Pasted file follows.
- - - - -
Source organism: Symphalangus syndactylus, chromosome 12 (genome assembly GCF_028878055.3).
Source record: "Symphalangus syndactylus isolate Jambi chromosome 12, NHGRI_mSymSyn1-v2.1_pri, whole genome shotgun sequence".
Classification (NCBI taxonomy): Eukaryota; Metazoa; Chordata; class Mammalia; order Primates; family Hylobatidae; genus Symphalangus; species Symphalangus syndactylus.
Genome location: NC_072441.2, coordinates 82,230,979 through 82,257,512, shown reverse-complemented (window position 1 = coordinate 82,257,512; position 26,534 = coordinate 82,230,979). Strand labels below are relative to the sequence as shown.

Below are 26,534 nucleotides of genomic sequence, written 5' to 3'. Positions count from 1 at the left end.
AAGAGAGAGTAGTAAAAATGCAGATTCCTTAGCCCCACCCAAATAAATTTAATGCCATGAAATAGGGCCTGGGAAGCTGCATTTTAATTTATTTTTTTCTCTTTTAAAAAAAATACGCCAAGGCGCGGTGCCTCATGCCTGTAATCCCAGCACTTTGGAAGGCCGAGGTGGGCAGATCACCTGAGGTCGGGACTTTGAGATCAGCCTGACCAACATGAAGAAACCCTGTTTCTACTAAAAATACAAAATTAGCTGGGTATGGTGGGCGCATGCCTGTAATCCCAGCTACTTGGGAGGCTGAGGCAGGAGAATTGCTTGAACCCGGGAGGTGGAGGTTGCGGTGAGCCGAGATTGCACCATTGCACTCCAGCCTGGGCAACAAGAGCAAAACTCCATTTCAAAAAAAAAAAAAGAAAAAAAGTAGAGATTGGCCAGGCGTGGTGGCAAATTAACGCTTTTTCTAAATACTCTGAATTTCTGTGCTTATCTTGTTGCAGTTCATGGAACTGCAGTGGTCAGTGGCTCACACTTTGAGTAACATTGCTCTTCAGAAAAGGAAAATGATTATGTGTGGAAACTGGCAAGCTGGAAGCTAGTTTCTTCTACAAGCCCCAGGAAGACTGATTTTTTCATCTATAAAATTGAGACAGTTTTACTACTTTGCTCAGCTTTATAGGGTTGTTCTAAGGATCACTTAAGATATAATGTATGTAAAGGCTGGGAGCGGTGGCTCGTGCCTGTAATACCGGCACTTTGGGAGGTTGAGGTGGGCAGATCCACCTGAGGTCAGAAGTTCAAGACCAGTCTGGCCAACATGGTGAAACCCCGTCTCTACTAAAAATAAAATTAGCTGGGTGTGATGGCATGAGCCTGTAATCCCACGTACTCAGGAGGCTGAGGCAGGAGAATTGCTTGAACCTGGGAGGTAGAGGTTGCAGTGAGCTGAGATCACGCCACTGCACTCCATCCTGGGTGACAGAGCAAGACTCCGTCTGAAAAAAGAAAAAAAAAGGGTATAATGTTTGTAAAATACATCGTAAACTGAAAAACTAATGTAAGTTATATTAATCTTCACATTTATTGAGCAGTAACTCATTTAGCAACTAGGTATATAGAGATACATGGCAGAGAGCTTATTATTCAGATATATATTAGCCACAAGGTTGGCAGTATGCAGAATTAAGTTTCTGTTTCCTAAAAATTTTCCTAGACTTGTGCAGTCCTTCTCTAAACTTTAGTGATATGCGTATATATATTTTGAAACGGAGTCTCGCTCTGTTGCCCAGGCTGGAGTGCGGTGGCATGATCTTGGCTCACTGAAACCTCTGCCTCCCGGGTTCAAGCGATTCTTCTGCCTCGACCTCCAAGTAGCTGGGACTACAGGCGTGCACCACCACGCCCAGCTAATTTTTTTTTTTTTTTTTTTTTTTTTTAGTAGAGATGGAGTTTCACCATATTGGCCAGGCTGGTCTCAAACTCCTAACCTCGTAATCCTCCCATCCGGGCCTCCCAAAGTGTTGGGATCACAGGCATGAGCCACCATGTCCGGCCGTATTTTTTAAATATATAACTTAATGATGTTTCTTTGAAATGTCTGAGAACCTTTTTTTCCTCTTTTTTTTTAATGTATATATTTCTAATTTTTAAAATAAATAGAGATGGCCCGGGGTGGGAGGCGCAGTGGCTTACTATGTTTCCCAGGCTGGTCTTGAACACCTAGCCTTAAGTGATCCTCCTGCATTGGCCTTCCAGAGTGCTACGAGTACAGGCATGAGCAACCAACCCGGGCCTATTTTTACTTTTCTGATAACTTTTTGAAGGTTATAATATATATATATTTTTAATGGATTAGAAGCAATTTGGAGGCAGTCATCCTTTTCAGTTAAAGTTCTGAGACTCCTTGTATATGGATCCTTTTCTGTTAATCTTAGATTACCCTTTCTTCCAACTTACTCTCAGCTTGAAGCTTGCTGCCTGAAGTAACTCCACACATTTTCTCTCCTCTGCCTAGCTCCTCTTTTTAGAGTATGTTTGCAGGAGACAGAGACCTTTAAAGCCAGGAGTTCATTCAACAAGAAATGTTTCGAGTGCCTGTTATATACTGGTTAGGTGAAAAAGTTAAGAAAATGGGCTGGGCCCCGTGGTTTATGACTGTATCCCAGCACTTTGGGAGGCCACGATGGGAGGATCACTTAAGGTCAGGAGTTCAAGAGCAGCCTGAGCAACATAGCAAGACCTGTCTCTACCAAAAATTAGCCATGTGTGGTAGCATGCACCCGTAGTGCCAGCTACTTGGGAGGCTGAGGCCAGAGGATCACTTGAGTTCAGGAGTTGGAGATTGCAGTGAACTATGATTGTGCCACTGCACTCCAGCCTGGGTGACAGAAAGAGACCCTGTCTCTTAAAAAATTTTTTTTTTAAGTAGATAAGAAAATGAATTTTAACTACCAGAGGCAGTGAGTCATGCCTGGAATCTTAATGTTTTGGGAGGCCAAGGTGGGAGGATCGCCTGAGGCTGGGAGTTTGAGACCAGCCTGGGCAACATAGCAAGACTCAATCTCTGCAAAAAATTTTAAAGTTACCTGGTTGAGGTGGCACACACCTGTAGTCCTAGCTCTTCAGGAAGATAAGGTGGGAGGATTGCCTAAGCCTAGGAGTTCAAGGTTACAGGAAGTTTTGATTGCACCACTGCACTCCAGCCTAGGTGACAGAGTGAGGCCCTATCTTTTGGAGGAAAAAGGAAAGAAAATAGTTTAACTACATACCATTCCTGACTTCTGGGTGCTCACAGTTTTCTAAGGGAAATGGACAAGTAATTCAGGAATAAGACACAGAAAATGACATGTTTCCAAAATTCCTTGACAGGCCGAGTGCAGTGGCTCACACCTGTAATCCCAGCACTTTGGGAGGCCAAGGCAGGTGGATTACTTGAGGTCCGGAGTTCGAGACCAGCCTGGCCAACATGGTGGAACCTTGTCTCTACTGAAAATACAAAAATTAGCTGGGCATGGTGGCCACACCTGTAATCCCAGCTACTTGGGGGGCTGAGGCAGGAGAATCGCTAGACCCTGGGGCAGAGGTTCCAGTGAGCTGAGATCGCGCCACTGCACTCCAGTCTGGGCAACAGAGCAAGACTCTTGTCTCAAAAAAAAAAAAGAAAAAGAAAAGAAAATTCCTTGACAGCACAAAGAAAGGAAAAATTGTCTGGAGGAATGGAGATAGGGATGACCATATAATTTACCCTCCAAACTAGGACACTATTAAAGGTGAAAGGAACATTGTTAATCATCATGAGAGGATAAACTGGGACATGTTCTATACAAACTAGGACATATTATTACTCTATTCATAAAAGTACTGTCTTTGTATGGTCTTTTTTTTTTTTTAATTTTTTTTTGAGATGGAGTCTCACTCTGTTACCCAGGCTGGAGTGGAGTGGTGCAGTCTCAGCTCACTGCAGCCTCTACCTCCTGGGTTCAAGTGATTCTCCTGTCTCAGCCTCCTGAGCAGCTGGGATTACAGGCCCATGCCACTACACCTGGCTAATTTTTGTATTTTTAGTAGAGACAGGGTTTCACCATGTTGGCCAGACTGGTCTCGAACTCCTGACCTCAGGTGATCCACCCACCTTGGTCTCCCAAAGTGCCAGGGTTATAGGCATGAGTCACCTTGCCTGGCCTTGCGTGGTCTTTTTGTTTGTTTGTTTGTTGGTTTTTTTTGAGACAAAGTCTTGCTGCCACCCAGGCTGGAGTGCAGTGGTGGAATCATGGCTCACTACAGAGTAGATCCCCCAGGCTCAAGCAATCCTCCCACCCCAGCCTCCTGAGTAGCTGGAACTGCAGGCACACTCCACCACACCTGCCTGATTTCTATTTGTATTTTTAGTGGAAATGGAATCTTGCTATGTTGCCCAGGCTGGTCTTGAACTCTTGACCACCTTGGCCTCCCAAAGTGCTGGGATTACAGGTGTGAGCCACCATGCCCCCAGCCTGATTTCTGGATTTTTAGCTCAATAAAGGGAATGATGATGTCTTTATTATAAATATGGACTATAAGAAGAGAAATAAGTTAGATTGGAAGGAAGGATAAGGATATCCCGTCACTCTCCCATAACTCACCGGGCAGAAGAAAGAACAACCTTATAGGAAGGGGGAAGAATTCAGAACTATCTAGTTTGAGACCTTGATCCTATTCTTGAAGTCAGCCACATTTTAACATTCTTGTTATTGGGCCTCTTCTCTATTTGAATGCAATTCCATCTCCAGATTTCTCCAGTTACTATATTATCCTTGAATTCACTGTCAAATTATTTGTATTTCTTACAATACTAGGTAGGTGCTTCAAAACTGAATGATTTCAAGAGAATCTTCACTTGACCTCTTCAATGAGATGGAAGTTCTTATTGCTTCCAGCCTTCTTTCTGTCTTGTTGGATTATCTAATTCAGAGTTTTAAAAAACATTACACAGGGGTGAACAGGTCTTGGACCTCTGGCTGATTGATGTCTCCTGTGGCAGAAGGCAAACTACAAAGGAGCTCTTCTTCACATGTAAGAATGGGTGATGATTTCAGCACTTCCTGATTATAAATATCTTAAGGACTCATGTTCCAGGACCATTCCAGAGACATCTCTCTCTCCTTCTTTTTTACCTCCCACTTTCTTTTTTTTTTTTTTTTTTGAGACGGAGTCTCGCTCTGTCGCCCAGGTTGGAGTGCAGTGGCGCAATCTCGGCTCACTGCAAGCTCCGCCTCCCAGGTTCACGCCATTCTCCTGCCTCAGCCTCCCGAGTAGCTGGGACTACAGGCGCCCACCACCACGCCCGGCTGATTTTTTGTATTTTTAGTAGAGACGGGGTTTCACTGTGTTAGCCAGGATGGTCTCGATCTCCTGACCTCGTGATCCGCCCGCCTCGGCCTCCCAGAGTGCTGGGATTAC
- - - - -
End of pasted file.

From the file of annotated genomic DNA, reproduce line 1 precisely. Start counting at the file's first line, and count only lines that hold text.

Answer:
Source organism: Symphalangus syndactylus, chromosome 12 (genome assembly GCF_028878055.3).